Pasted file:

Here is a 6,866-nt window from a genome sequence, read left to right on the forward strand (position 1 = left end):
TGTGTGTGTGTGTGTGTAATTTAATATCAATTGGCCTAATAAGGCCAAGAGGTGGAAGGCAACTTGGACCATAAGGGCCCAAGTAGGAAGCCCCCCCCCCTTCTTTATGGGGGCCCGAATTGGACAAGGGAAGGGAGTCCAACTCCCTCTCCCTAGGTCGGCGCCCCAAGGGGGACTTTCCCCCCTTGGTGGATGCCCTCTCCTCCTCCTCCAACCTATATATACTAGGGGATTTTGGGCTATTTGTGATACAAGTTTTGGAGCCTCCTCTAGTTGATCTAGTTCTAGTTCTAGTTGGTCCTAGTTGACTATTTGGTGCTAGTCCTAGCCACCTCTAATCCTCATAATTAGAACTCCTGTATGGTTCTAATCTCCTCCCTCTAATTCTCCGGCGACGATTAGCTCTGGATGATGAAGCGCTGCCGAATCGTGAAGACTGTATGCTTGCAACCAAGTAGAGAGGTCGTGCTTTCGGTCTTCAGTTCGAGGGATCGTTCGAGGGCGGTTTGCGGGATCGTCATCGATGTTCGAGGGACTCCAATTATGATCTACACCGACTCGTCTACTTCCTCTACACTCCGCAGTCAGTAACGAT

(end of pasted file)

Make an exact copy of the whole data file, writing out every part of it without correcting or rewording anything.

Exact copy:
Here is a 6,866-nt window from a genome sequence, read left to right on the forward strand (position 1 = left end):
TGTGTGTGTGTGTGTGTAATTTAATATCAATTGGCCTAATAAGGCCAAGAGGTGGAAGGCAACTTGGACCATAAGGGCCCAAGTAGGAAGCCCCCCCCCCTTCTTTATGGGGGCCCGAATTGGACAAGGGAAGGGAGTCCAACTCCCTCTCCCTAGGTCGGCGCCCCAAGGGGGACTTTCCCCCCTTGGTGGATGCCCTCTCCTCCTCCTCCAACCTATATATACTAGGGGATTTTGGGCTATTTGTGATACAAGTTTTGGAGCCTCCTCTAGTTGATCTAGTTCTAGTTCTAGTTGGTCCTAGTTGACTATTTGGTGCTAGTCCTAGCCACCTCTAATCCTCATAATTAGAACTCCTGTATGGTTCTAATCTCCTCCCTCTAATTCTCCGGCGACGATTAGCTCTGGATGATGAAGCGCTGCCGAATCGTGAAGACTGTATGCTTGCAACCAAGTAGAGAGGTCGTGCTTTCGGTCTTCAGTTCGAGGGATCGTTCGAGGGCGGTTTGCGGGATCGTCATCGATGTTCGAGGGACTCCAATTATGATCTACACCGACTCGTCTACTTCCTCTACACTCCGCAGTCAGTAACGAT